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Carpenter

Carpenters typically do the following:
  • Follow blueprints and building plans to meet the needs of clients
  • Install structures and fixtures, such as windows and molding
  • Measure, cut, or shape wood, plastic, fiberglass, drywall, and other materials
  • Construct building frameworks, including wall studs, floor joists, and doorframes
  • Help put up, level, and install building framework with the aid of large pulleys and crane
  • Inspect and replace damaged framework or other structures and fixtures
  • Instruct and direct laborers and other construction trade helpers
 

Minimum Education Required for this Career

Basic Certificate
Advanced Certificate
Associate's Degree
4+ year Degree
Basic Certificate
$24,650

City Colleges Program Options

Construction Carpentry

Highway Construction Careers Training Program

Nature of the Work

Carpenters are one of the most versatile construction occupations, with workers usually doing a variety of tasks. For example, some carpenters insulate office buildings; others install drywall or kitchen cabinets in homes. Those who help construct large buildings or bridges often make the wooden concrete forms for cement footings or pillars. Some carpenters build braces and scaffolding for buildings.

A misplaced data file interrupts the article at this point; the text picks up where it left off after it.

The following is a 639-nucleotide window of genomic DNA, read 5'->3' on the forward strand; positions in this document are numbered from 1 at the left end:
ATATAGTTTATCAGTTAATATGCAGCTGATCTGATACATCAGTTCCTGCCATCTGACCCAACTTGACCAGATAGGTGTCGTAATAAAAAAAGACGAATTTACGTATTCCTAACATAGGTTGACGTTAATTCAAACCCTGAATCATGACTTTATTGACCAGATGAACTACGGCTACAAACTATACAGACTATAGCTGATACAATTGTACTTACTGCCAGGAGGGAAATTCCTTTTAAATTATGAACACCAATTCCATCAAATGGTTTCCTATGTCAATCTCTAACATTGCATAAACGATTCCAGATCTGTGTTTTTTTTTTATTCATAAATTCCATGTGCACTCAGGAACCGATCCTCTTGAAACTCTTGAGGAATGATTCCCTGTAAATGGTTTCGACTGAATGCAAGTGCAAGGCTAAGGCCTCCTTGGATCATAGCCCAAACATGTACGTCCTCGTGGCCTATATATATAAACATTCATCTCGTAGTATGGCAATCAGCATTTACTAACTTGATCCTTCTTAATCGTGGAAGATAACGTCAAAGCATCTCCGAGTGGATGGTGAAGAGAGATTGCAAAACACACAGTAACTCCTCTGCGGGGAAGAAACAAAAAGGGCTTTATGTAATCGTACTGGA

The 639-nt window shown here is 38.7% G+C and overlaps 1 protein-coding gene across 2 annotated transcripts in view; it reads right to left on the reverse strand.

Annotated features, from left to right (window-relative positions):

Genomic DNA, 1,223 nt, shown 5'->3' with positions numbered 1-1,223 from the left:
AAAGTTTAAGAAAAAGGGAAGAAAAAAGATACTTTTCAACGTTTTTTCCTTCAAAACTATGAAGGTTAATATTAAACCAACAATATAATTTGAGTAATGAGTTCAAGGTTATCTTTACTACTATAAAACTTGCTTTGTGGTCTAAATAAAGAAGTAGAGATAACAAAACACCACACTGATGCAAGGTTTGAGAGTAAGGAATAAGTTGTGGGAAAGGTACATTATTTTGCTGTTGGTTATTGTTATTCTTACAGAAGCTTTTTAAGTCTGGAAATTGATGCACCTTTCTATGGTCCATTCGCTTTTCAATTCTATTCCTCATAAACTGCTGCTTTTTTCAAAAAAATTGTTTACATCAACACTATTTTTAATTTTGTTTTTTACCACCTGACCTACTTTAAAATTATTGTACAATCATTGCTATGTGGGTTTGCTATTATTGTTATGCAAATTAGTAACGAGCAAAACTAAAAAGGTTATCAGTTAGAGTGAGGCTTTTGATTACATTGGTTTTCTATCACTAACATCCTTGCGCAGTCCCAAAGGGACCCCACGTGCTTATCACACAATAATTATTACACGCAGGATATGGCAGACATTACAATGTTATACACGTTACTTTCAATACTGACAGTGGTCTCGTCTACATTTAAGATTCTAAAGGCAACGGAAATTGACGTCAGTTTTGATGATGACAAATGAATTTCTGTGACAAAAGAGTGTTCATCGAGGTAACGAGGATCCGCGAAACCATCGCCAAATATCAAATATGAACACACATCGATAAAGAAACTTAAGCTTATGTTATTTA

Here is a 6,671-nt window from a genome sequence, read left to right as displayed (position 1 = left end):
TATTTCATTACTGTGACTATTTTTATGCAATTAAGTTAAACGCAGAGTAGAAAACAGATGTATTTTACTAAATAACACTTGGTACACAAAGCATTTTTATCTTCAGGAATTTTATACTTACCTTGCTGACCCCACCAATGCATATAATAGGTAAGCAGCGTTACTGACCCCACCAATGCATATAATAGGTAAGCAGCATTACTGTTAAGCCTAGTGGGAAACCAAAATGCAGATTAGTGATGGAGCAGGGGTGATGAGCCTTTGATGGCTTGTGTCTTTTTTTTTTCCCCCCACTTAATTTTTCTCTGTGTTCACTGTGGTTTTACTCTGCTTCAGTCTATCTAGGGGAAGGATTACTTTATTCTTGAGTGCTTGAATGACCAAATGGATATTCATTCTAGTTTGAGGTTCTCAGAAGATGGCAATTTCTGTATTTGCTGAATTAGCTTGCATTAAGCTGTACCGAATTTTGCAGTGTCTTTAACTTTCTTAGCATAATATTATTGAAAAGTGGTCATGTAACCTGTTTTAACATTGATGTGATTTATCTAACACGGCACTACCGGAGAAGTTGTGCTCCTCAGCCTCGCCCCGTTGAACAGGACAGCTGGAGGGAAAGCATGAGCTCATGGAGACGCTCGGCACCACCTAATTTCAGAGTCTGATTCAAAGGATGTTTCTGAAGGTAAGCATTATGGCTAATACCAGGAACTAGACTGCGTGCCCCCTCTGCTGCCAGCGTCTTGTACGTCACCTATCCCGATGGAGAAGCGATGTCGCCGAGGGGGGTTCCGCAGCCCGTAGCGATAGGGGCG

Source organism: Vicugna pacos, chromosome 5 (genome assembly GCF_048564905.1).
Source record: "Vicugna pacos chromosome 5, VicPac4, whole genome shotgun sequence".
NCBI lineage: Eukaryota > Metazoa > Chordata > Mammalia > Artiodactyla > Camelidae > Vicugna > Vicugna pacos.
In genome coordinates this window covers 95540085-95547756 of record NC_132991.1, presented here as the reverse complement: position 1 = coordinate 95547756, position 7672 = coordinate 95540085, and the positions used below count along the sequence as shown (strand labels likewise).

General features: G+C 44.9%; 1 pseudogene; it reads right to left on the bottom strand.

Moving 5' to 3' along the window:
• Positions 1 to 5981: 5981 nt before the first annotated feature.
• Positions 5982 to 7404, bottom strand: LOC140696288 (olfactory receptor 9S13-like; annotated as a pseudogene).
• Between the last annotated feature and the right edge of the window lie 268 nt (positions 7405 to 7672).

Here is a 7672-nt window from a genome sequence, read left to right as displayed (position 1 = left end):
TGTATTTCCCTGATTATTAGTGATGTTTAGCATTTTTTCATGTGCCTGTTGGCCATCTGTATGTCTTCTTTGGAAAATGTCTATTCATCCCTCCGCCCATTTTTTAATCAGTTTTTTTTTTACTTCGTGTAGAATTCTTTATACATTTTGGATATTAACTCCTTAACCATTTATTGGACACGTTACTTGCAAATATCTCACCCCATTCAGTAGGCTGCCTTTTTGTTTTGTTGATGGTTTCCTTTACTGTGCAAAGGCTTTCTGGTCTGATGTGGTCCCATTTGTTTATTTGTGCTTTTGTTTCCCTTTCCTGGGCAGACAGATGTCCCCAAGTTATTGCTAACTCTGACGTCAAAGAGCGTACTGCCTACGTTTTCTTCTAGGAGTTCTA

Training, Other Qualifications, and Advancement

Most carpenters learn their trade through a 3- or 4-year apprenticeship. For each year of the program, apprentices must complete at least 144 hours of paid technical training and 2,000 hours of paid on-the-job training. In the technical training, apprentices learn carpentry basics, blueprint reading, mathematics, building code requirements, and safety and first-aid practices. Some 2-year technical schools offer carpentry degrees that are affiliated with unions and contractor organizations. Credits earned as part of an apprenticeship program usually count toward an associate’s degree.

Future Trends

Overall job prospects for carpenters should improve over the coming decade as construction activity rebounds from the recent recession. Employment of carpenters is projected to grow 20 percent from 2010 to 2020, faster than the average for all occupations.​

Career Pathways

Success at City Colleges